In late August, Jarmond announced that BC would expand its beer and wine sales to Alumni Stadium as part of a City-approved pilot program designed to explore the benefits of increased alcohol distribution. Previously, beer and wine had been sold to fans in premium seating areas—60 boxes, suites, and a tent adjacent to the stadium—but the decision allowed general-admission ticket holders to finally purchase the same kinds of beverages.

Then, two weeks into the regular football season, Jarmond entered a partnership with the ridesharing company Lyft. Coupled with the in-stadium alcohol concessions, Jarmond believed that Lyft would incentivize attendance, providing off-campus students, community members, and traveling fans a discounted trip, made easier by the creation of specific pickup/drop-off zones next to Alumni Stadium and Conte Forum.

One-by-one, Jarmond continued to roll out ideas, building momentum all the way. Neither finances nor his reputation were the underlying motivators.

“I don’t think his objective is to make his mark,” said Andy Boynton, dean of the Carroll School of Management. “I think his objective was to help make BC Athletics greater and really make an impact. He has a bias toward action, and that’s important.”

Working within the school’s parameters, Jarmond attempted to pave the way for increased fan support and improved facilities without making hasty decisions. Embracing BC’s tradition, Jarmond simply addressed the pressing issues that were pushing the department behind the rest of the conference.

“When you’re in the competitive world of college athletics, it’s never enough,” Jarmond said. “That doesn’t mean that we’re going to build the Taj Mahal, but we need to put our coaches and our student-athletes in positions where they can be successful.”

For Jarmond that meant doing all the small things, like putting names on the backs of the football jerseys, creating promo videos, and offering original game day giveaways, as well overseeing the larger operations—four major construction projects (the baseball, softball, and recreational fields on the Brighton Campus, and the indoor football practice facility), the hockey locker room renovations, and the newly installed student-athlete fueling station.

“We can’t wave a magic wand and, all of a sudden, become a state school with all this land, like Clemson where you can just tailgate everywhere,” he said. “That’s not who we are—we’ll never be that. But that doesn’t mean we can’t make something better.”


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lmost always smiling, Jarmond is about as friendly as it gets. Someone who describes himself as a positive person, the first-year AD is approachable and understanding, even to strangers. At first, though, he wasn’t sure everyone at BC would take him for that. In fact, his primary reservation rested with his boss, University President Rev. William P. Leahy, S.J.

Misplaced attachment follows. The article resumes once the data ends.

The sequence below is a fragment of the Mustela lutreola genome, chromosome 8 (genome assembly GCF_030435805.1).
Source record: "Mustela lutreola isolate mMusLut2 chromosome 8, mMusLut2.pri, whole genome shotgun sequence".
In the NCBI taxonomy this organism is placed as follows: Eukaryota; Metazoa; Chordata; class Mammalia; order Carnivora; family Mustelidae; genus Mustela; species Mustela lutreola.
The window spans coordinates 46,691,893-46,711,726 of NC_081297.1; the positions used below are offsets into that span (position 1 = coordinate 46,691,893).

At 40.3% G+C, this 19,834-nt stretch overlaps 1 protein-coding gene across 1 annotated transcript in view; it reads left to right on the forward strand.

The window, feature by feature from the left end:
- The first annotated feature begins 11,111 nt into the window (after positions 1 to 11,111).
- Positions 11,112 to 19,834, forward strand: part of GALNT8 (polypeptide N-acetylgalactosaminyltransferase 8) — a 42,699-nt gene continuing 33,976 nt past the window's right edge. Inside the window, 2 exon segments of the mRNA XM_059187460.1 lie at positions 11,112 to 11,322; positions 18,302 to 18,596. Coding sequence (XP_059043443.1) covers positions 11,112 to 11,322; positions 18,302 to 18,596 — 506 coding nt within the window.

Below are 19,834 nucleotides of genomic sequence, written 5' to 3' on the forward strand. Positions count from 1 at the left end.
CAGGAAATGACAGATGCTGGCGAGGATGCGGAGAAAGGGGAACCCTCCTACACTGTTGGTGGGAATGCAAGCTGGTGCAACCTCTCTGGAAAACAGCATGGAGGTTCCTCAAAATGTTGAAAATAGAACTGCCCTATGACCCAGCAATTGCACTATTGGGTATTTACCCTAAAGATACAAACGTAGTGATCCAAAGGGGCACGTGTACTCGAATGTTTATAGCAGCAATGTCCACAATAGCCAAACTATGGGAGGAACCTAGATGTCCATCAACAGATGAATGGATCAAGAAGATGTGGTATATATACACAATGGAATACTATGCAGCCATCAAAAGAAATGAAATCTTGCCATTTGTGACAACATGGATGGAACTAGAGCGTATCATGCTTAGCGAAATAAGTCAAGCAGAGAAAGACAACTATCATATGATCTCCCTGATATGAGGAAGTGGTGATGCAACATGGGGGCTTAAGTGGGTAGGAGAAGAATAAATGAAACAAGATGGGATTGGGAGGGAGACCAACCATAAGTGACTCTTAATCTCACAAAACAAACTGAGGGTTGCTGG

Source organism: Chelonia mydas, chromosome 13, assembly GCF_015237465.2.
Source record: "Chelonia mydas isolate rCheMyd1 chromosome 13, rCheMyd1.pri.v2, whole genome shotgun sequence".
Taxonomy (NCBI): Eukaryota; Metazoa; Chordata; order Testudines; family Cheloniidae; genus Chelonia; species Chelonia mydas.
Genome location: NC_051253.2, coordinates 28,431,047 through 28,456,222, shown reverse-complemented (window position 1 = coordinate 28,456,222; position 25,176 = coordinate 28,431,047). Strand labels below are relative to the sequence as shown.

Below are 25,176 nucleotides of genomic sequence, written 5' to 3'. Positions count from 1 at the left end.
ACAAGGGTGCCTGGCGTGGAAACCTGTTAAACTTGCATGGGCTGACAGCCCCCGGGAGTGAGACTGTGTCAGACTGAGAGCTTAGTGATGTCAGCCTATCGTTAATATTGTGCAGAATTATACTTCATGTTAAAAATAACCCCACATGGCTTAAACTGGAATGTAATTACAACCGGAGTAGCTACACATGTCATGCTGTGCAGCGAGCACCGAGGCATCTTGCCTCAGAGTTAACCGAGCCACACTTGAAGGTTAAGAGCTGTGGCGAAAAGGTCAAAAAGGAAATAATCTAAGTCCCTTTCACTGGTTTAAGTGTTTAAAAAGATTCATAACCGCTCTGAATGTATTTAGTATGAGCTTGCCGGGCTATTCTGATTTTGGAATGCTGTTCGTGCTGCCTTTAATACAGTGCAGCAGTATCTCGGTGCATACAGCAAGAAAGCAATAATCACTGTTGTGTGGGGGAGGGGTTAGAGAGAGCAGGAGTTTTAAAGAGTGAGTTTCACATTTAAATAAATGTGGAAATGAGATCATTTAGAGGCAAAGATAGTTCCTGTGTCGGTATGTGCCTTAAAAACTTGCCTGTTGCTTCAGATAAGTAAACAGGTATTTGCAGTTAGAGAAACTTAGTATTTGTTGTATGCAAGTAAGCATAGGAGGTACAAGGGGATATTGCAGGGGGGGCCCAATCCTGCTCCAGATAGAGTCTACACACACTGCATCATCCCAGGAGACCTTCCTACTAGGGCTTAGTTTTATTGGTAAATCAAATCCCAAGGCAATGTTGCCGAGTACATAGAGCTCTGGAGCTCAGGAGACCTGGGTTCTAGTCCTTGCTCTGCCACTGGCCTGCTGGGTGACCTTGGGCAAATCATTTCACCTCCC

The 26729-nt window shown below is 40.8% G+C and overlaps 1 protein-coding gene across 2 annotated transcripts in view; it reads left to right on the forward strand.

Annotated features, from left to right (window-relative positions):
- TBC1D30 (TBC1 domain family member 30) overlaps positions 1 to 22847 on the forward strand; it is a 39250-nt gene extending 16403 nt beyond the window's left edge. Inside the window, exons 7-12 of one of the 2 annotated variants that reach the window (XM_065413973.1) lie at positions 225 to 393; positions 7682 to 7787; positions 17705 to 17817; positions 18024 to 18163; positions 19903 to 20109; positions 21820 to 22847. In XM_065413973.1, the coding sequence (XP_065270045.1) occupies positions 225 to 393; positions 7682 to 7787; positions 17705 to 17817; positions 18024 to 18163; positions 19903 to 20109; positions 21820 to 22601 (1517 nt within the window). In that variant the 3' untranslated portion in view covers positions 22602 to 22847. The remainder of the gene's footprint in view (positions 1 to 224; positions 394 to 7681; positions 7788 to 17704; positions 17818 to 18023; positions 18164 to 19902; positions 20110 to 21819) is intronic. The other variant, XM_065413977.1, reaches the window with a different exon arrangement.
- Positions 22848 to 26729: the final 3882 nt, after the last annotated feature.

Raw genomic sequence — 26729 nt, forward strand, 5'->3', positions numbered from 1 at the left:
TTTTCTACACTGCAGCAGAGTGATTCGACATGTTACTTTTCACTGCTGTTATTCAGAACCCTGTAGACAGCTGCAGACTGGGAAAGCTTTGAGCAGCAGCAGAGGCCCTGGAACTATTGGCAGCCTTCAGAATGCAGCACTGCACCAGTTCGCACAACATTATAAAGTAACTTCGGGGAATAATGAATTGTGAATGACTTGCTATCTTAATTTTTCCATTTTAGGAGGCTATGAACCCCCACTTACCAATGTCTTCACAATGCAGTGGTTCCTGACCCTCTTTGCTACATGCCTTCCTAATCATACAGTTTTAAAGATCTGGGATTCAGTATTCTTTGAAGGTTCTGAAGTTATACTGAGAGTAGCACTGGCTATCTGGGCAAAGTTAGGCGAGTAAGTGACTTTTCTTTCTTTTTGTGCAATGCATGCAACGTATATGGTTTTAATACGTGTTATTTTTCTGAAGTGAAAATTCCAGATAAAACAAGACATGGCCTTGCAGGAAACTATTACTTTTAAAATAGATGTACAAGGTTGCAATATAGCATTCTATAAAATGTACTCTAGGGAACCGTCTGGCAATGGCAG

“Coming in, if you would’ve told me there was one hesitation I had, it was how is my relationship with Father Leahy going to be,” Jarmond said. “Just because I’m a kid from Fayetteville, N.C. who grew up a Southern Baptist, and I’m going to work for a Jesuit priest.”

Little did he know that the two would instantly gel and forge a friendship that ultimately transformed his greatest fear into what he says has been the best experience of his time at BC. In just a matter of months, Leahy has already given Jarmond his fair share of autonomy. This past month, Leahy allowed the rookie AD to hire Joanna Bernabei-McNamee as the new head women’s basketball coach without employing an executive search party.

It’s not just the University president either. According to men’s hockey head coach Jerry York—who has coached at BC for 25 years under four different ADs—Jarmond has galvanized all 210 people in the department.

“I think we all feel that Father Leahy and the people that organize the search hit a home run,” York said.

York’s observation comes as no surprise. From the start, Jarmond has made an effort to get to know everyone he’s met, even the reporters at his intro press conference, exchanging answers for names, free of charge. It’s logistically impossible to watch all 31 varsity teams in action on a weekly basis. So, Jarmond finds other ways to get his foot in the door, taking time out of his day to attend team meetings and workout sessions—anything he can do to back his coaches and players.  

“You can’t just do it from your office,” Boynton said. “You’ve got to be out there. You’ve got to be in touch with people. You’ve got to be building those personal relationships at all levels. The only way to mobilize talent and inspire people is by being in touch with them. Great leadership is a contact sport, and I think Martin Jarmond understands that.”

“I think we all feel that Father Leahy and the people that organize the search hit a home run." Jerry York